When John protested that he was not worthy, Jesus replied that his baptism should be permitted in the name of “righteousness”—meaning in acknowledgement of their eternal bond as disciple and guru.
Afterwards, the voice of the unseen Heavenly Father, and the Holy Spirit in the form of a dove, affirmed Jesus’ divine stature and blessed him also.5
Jesus confirms that John was Elijah (Elias)
Some time after the baptism, John the Baptist, who was by then in prison, sent two of his disciples to interview Jesus and to ask him to be more specific as to his identity. After the interview, as John’s disciples were preparing to leave, Jesus spoke to those around him.
Jesus began by praising John the Baptist’s high spiritual stature. Then he announced that the prophets and scriptures of old had all prophesied about John, adding boldly, “And if ye will receive it, this is Elias, which was for(told) to come. He that hath ears to hear, let him hear.”6
That last comment was a “Listen up” to those who could understand what Jesus was really saying. In other words, “I’m not going to spell it out for you but John the Baptist is the reincarnation of Elias as foretold by Malachi.”
“His face did shine as the sun”
Jesus’ thinly veiled declaration as to John’s identity was repeated after his transfiguration on Mt. Tabor. John the Baptist was now dead, killed by King Herod.
In the transfiguration, Jesus appeared to three of his closest disciples in his luminous astral body, (“His face did shine as the sun, and his raiment was white as the light.”) He appeared in the company of Moses and Elias (similarly “attired”).
Afterwards, as Jesus and the disciples descended the mountain, it was natural for the disciples, armed with this latest and most dramatic confirmation of Jesus’ role as the Messiah, to ask: “Why then say the scribes that Elias must first come?”7 In other words, “If you’re the Messiah, where’s Elias?”
Jesus’ reply to the disciples’ question is astonishingly simple—and unequivocal. He says that Elias has indeed come:
And Jesus answered and said unto them, “. . . I say unto you, that Elias is come already, and they knew him not, but have done unto him whatsoever they listed. Likewise shall the Son of Man suffer of them.” Then the disciples understood that he spake unto them of John the Baptist.8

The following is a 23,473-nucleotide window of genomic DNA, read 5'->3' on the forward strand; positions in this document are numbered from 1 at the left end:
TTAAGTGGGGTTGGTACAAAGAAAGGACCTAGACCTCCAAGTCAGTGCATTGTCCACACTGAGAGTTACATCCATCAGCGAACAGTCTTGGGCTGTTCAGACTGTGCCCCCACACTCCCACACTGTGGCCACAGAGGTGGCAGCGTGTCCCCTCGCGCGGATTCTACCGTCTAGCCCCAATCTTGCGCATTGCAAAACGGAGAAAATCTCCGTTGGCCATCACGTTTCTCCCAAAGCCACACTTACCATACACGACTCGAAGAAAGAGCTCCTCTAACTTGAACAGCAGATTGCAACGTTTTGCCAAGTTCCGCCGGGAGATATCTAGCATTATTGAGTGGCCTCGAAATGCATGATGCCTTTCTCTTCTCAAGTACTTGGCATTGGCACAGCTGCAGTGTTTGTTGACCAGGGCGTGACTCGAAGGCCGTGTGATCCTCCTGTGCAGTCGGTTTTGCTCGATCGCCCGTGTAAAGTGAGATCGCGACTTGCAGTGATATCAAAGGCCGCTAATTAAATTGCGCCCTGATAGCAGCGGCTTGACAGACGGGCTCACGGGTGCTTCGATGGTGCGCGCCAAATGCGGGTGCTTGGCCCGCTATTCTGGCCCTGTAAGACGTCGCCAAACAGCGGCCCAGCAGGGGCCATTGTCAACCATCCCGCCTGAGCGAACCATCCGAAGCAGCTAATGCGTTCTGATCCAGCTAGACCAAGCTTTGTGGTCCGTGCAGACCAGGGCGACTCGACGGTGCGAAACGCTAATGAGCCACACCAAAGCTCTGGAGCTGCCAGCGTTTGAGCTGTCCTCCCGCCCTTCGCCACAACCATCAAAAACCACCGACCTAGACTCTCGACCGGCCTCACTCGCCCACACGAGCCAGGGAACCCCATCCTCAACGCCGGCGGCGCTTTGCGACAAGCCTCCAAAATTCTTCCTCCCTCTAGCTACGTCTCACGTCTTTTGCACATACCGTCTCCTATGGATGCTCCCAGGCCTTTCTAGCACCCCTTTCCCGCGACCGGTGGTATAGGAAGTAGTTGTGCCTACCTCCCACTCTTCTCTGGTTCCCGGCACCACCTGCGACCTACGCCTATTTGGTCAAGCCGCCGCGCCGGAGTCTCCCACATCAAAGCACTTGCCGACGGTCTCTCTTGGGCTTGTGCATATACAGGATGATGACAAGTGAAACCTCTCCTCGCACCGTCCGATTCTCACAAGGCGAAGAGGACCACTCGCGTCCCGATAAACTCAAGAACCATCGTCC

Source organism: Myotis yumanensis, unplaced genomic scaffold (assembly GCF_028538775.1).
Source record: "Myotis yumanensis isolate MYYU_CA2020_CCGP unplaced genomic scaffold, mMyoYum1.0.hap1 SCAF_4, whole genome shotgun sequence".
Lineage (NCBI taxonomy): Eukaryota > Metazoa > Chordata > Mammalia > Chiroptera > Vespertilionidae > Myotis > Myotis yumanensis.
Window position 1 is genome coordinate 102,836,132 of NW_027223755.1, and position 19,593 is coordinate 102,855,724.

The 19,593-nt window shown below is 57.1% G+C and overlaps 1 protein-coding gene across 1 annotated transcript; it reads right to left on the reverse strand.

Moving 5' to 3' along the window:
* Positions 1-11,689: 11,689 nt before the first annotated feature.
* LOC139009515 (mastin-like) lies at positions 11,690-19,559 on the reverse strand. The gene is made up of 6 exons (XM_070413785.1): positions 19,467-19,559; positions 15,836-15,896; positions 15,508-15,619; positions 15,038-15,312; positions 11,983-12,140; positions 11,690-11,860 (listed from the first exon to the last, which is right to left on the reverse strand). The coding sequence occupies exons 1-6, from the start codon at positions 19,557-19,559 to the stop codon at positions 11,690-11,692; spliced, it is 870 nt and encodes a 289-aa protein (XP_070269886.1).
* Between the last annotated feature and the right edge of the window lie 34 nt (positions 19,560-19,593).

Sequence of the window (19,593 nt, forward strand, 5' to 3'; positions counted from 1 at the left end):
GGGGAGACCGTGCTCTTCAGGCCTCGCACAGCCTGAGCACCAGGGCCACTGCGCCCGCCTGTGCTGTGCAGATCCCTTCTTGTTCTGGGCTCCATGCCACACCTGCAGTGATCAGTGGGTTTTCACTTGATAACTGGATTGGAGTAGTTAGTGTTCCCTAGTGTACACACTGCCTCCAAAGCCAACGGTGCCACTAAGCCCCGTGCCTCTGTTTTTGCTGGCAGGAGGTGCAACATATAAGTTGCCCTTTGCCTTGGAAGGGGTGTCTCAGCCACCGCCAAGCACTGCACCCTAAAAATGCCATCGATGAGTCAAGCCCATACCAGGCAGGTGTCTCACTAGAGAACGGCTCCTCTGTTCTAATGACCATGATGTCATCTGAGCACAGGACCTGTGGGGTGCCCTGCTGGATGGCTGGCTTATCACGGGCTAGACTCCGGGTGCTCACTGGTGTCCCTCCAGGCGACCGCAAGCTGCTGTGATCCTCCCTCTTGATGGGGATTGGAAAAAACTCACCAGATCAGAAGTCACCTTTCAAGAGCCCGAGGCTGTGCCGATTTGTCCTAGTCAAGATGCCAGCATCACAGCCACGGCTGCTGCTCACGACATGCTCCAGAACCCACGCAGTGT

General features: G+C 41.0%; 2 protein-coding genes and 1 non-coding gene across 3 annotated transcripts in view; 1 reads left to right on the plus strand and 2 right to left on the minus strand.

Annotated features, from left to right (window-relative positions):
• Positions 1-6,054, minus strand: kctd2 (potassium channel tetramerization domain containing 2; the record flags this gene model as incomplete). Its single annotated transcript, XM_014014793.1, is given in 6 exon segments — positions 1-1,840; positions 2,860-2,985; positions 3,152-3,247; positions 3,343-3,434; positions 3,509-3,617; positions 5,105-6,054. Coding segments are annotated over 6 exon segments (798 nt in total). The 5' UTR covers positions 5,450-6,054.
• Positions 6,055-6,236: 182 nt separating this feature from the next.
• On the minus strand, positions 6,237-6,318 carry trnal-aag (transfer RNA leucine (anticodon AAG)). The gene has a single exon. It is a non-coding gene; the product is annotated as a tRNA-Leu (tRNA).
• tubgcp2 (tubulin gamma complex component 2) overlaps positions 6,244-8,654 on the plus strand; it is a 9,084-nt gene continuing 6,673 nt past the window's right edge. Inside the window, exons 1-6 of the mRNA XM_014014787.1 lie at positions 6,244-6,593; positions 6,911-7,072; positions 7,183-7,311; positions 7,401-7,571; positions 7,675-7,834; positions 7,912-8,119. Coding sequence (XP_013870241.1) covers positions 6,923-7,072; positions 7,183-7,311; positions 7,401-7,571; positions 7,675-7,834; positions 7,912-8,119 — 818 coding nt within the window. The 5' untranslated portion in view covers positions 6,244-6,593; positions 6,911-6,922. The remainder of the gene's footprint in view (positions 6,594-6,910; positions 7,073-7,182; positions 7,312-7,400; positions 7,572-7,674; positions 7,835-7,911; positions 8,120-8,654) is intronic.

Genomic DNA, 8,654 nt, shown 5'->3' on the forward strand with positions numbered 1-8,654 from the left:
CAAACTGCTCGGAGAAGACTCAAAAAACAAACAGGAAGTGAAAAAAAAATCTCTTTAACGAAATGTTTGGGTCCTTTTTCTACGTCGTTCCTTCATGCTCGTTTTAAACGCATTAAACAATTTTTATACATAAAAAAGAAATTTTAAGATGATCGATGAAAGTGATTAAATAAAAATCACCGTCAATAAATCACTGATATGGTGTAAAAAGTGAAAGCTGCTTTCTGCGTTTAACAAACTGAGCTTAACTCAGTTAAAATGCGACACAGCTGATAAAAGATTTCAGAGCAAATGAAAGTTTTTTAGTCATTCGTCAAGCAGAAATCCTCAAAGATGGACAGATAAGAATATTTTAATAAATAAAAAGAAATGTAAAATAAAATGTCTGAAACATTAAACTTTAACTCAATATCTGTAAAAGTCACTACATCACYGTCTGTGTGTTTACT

Jesus was also reminding those who “had ears to hear” of the prophecy that his own body would similarly suffer at the hands of ignorant people.
Yogananda writes that John’s appearance with Jesus on Mt. Tabor in the form of his guru, Elias, signified that John, by his death at the hands of Herod, had achieved final liberation. Interestingly, it was to Elias that Jesus cried out from the cross. (See sidebar below)
Thus it is that the Indian scriptures aver that the eternal bond of divine friendship between guru and disciple is the greatest blessing in the “three worlds.”
Terry McGilloway and his wife, Padma, serve as acharyas (spiritual directors) for Ananda Seattle.
The Great Ones Unite—Jesus, Elias, and Moses
by Paramhansa Yogananda
The appearance of Elias and Moses on the mount of transfiguration with Jesus reveals that the Heavenly Father has a special message for the world through their united lives. I have pointed out that Elias or Elijah was no other than the guru of Jesus’’ former incarnation as Elisha.
The guru and the true disciple form a act of unconditional love and try to help each other through incarnations until final liberation is reached. Elias and Jesus had been in touch with each other in many incarnations, unknown to man.
Elias’ transfigured appearance on Mt. Tabor signified that John the Baptist had achieved final liberation by his death at the hands of King Herod. He appeared to Jesus in his former role as his guru, Elias, to give him strength to overcome without difficulty the great ordeal of death on the cross. It was to Elias, his guru, that Jesus cried our on the cross.
The united presence of Moses and Jesus on the mount of transfiguration was a divine beacon installed by God to shine through future ages to dissolve the clannish differences between His Jewish and Christian children. Modern Jews, therefore, should take heed and establish their brotherhood with Christians.
1) Kings II, 2:9-15
2) Malachi 4:5
3) Luke 1:15-17
4) John 1:20-21
5) Mathew 3:11-17
6) Mathew 11:1-15
7) Mathew 17:1-13
8) Mathew 17:11-13
9) Mathew 17:46